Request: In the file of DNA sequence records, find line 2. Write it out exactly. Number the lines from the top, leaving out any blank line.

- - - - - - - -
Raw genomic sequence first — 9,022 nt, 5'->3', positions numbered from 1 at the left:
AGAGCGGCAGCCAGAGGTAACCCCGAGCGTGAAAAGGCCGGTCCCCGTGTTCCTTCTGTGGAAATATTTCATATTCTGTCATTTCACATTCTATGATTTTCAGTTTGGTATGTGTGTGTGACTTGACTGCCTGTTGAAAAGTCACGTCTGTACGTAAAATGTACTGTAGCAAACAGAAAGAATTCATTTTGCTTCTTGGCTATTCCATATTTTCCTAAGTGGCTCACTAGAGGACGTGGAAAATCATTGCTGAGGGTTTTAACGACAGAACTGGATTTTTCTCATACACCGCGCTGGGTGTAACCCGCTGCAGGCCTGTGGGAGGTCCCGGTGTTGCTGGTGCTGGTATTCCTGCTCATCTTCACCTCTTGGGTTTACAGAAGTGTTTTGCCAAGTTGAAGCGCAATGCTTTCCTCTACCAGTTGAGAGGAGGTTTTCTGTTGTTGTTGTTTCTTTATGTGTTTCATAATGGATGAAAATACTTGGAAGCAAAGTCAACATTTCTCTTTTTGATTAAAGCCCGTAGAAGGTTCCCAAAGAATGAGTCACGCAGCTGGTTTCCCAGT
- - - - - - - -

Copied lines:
AGAGCGGCAGCCAGAGGTAACCCCGAGCGTGAAAAGGCCGGTCCCCGTGTTCCTTCTGTGGAAATATTTCATATTCTGTCATTTCACATTCTATGATTTTCAGTTTGGTATGTGTGTGTGACTTGACTGCCTGTTGAAAAGTCACGTCTGTACGTAAAATGTACTGTAGCAAACAGAAAGAATTCATTTTGCTTCTTGGCTATTCCATATTTTCCTAAGTGGCTCACTAGAGGACGTGGAAAATCATTGCTGAGGGTTTTAACGACAGAACTGGATTTTTCTCATACACCGCGCTGGGTGTAACCCGCTGCAGGCCTGTGGGAGGTCCCGGTGTTGCTGGTGCTGGTATTCCTGCTCATCTTCACCTCTTGGGTTTACAGAAGTGTTTTGCCAAGTTGAAGCGCAATGCTTTCCTCTACCAGTTGAGAGGAGGTTTTCTGTTGTTGTTGTTTCTTTATGTGTTTCATAATGGATGAAAATACTTGGAAGCAAAGTCAACATTTCTCTTTTTGATTAAAGCCCGTAGAAGGTTCCCAAAGAATGAGTCACGCAGCTGGTTTCCCAGT